We more or less get graphs as expected: gold miners are grinding lower relative to gold bullion. The recovery in the summer of 2012 can still make a difference. Later on the valuation of miners keeps eroding, a process which is only accelerated by the cyclical gold bear market starting in April 2013. The August 2013 recovery is reduced to an upward blip, followed by an early 2014 recovery only little more easy to distinguish.  GDXJ shows a similar profile, but once more the devil is in the details: the range for that graph is about twice that of GDX.  This implies that value for the junior miners has been eroding at a much higher pace than that of the gold mining majors.  GLDX doesn't do any better: again the scale extends over a factor slightly more than four. Relative to gold bullion, explorers had lost 75% of their value by December 2013. The 2012 recoveries have barely had any influence on explorers. The August 2013 recovery reaches about the level of the early 2014 recovery. Nor GDX, nor GDXJ reached their August 2013 level during the early 2014 recovery. Has GLDX turned a corner? Poor comfort after being sliced to a quarter relative to bullion.

Global X Silver Miners ETF, SIL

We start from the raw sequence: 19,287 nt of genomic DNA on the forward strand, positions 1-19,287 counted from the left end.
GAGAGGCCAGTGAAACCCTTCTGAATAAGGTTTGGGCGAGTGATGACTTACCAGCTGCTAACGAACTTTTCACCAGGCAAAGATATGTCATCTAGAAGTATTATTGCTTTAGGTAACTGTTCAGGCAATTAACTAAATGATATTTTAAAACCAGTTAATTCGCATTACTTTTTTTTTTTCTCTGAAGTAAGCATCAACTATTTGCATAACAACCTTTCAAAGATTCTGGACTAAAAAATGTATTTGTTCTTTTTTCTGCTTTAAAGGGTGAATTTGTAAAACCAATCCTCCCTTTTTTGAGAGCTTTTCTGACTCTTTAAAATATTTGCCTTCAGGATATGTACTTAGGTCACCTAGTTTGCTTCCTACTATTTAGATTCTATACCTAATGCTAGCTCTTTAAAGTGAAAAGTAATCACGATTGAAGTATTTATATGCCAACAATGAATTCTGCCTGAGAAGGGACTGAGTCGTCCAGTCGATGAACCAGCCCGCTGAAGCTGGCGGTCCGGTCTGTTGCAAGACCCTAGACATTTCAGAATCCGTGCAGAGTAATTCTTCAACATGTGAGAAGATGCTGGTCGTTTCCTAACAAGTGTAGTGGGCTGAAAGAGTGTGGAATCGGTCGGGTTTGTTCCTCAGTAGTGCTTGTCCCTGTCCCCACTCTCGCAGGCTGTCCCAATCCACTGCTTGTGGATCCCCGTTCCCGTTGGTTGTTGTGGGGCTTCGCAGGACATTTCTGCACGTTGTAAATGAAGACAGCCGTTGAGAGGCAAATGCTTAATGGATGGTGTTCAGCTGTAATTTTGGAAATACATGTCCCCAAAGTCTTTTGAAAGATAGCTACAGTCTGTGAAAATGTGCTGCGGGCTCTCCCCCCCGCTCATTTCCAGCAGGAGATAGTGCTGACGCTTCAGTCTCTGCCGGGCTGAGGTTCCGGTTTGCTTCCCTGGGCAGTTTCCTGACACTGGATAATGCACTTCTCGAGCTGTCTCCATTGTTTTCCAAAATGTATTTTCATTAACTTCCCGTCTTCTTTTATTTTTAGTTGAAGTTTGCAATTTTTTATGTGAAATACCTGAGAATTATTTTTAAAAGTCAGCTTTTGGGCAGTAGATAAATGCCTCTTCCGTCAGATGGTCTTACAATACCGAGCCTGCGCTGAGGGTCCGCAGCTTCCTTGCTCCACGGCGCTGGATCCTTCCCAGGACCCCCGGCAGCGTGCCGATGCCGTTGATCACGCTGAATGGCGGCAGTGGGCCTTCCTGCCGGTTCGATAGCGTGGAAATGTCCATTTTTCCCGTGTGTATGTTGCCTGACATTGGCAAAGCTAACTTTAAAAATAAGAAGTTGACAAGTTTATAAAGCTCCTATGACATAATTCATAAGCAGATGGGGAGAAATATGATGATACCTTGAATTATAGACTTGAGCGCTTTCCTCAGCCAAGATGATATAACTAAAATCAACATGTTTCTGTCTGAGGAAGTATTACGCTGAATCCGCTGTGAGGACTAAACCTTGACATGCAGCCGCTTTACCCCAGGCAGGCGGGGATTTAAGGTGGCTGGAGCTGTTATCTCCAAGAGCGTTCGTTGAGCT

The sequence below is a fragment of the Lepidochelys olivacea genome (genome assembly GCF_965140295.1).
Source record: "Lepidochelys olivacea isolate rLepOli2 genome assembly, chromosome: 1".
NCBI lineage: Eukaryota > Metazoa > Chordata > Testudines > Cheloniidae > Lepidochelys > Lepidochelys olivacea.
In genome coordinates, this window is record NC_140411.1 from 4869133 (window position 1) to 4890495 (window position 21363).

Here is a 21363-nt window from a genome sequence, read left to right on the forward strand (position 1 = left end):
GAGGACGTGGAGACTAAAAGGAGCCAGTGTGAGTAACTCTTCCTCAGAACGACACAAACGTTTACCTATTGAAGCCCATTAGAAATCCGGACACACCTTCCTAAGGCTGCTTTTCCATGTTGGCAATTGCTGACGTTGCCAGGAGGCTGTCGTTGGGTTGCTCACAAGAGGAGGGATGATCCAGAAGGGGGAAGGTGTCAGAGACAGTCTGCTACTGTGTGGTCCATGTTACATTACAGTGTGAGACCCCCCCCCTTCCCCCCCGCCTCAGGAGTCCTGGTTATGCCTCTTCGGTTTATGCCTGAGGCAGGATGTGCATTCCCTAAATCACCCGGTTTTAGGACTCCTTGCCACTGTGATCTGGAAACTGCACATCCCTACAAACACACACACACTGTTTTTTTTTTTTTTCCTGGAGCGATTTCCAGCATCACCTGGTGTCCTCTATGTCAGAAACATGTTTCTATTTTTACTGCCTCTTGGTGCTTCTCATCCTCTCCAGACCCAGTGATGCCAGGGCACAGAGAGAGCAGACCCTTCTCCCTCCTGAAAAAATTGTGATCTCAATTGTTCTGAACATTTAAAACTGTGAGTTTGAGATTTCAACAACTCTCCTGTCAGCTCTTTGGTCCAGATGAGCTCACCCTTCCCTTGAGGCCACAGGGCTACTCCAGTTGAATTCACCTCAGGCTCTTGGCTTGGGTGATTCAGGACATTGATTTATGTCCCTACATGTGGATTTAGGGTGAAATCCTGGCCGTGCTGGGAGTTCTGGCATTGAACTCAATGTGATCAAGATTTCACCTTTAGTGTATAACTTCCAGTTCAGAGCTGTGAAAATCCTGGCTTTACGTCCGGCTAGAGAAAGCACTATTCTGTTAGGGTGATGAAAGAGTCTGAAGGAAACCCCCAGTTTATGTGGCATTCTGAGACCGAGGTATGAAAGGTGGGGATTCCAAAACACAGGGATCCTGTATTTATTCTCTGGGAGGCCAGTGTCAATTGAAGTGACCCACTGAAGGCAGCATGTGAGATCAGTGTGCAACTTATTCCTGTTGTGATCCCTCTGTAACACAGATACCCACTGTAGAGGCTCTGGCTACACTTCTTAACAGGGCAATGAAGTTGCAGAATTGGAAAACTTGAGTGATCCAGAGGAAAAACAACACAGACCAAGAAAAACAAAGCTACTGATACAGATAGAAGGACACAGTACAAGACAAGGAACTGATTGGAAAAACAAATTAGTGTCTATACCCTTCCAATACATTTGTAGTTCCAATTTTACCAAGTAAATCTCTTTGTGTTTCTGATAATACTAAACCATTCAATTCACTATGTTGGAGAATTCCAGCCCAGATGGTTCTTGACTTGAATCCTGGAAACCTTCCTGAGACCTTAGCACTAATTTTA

This is a completely different story: the Y-axis extends over less than a factor of two. Moreover, valuation seems to oscillate as a function of time. There is no systematic decline, though on balance we end lower, after suffering a heavy loss as silver failed to uphold $20 in December 2013. The early 2014 recovery is phenomenal. The correction afterwards leaves about half of the relative gains, though silver is even down year-to-date, against a gain for gold. The silver miner ETF has shown a resilience leaving the three gold mining ETF's leagues behind.

Performance order over 3 years:

SIL, GDX, GLDX, GDXJ (giving GLDX the benefit of the doubt because of it recovering better early 2014).

Composition and asset concentration

You may download the present compositions from the sites of Van Eck or Global X. The small table below gives the number of components in the ETF and the smallest number of components needed to cover at least 50% of total assets. This last number gives a good idea on asset concentration. An ETF with as much as 100 different miners in portfolio, but with the top 5 covering over 50% of total assets is less well diversified than an ETF with only 30 components for which you need the top 10 to reach 50% of total assets. Market capitalization is indicated in million USD as of May 30.